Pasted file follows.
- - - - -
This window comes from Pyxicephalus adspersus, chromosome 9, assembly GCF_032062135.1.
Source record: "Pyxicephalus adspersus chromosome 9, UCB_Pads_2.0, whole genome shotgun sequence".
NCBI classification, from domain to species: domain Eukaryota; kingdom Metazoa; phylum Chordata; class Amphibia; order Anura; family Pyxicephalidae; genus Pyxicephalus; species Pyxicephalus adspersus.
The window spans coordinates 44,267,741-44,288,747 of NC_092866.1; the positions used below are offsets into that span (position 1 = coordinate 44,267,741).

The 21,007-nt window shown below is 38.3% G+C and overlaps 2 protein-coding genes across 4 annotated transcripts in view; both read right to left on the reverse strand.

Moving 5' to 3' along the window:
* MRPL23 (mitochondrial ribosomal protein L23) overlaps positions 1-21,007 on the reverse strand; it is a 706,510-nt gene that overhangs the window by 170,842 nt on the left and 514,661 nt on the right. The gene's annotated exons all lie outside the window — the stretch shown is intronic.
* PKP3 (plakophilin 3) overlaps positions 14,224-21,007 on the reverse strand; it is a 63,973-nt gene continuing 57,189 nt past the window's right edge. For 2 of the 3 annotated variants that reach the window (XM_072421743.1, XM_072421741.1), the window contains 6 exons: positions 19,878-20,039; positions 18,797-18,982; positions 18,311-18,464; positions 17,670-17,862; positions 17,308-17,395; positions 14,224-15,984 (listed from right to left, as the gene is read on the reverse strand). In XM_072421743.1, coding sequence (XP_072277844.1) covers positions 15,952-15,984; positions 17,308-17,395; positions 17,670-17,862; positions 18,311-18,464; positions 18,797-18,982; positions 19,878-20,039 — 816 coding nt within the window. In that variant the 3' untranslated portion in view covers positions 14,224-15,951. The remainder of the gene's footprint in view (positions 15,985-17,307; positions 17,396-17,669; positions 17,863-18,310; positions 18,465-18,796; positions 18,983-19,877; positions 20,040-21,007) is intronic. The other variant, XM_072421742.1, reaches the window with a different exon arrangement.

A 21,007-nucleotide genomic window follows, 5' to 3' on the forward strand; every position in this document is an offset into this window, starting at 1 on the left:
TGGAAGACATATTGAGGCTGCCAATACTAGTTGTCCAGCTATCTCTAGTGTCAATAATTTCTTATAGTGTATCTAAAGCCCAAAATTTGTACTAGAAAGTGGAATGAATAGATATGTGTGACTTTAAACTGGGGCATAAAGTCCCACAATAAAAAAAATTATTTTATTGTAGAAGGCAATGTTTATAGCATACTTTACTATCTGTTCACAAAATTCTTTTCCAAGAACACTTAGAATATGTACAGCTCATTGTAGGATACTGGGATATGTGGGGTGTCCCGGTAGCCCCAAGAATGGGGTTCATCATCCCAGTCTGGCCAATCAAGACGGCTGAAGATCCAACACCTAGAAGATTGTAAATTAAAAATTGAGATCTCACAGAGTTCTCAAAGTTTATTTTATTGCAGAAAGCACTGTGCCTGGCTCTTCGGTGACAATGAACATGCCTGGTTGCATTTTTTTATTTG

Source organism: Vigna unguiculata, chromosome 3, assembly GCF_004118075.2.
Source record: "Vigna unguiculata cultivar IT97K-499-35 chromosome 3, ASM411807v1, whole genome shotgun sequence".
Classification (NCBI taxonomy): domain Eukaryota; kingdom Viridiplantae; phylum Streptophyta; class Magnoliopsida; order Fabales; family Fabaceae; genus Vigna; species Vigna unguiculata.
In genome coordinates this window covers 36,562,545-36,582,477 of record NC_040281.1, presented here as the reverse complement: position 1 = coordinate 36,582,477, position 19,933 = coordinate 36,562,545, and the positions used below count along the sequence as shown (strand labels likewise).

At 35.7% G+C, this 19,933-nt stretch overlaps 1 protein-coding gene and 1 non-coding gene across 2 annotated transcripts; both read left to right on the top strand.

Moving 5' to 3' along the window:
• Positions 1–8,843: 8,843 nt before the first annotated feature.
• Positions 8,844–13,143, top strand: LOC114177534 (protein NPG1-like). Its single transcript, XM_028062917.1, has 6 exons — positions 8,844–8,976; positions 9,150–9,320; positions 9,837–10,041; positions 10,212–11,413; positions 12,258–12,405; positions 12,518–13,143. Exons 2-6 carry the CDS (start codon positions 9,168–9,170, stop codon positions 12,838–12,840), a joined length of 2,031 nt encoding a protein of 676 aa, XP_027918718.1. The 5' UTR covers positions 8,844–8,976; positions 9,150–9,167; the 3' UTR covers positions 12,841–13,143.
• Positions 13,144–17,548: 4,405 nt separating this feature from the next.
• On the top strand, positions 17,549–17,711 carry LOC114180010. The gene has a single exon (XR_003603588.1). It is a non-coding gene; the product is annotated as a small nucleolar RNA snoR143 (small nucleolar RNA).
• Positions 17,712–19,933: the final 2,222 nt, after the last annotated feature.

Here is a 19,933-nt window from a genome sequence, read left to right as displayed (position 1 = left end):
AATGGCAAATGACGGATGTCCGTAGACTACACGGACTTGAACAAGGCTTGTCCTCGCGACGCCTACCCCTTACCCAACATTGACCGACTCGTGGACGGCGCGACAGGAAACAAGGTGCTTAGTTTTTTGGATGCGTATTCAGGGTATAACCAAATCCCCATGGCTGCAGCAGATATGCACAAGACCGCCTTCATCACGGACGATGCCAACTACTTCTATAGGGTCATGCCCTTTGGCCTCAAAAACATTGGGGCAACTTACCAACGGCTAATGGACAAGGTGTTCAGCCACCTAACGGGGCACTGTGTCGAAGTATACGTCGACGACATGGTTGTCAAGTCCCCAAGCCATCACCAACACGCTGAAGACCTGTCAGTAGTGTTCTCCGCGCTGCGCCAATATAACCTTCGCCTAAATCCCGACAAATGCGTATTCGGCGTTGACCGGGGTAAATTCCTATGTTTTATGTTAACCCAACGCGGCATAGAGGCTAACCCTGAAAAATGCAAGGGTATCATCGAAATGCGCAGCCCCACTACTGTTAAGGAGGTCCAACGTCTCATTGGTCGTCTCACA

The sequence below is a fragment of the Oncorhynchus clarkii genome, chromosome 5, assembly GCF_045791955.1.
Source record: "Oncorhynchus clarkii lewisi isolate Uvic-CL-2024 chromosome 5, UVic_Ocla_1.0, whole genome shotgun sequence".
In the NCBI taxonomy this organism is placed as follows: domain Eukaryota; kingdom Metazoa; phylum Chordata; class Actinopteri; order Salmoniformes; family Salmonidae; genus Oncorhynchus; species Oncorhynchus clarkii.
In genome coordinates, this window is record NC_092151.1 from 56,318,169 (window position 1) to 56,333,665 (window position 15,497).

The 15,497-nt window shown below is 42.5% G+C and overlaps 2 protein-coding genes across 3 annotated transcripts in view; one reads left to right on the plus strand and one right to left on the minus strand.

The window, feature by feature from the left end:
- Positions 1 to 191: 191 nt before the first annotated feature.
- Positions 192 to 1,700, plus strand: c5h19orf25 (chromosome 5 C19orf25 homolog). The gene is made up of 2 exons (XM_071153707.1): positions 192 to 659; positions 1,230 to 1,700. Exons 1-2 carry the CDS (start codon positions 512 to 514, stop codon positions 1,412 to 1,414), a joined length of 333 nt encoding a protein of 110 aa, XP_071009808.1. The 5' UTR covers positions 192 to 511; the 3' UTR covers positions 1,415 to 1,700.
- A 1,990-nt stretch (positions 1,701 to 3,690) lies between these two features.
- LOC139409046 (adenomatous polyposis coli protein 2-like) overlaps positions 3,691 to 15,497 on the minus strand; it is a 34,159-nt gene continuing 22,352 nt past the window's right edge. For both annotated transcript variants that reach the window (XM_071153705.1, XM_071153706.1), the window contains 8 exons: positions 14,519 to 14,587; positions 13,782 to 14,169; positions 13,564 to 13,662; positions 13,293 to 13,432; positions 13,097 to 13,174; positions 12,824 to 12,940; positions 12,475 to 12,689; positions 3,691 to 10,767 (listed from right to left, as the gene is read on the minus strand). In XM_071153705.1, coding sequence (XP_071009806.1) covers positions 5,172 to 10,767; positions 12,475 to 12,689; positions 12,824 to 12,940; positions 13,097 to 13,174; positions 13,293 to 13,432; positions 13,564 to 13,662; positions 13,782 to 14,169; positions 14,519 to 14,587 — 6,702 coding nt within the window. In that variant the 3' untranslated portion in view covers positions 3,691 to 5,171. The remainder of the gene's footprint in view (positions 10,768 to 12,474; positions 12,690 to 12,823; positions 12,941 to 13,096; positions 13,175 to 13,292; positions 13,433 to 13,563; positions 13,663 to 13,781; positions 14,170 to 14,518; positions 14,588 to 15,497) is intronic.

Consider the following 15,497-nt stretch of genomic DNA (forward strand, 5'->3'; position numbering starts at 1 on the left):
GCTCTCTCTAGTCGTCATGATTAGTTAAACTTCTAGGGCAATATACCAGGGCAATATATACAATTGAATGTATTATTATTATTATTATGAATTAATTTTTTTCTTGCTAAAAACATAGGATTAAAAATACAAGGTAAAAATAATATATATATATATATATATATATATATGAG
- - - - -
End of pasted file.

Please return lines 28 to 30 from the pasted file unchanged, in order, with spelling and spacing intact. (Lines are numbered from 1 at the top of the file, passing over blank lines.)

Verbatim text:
The 15,497-nt window shown below is 42.5% G+C and overlaps 2 protein-coding genes across 3 annotated transcripts in view; one reads left to right on the plus strand and one right to left on the minus strand.

The window, feature by feature from the left end:
- Positions 1 to 191: 191 nt before the first annotated feature.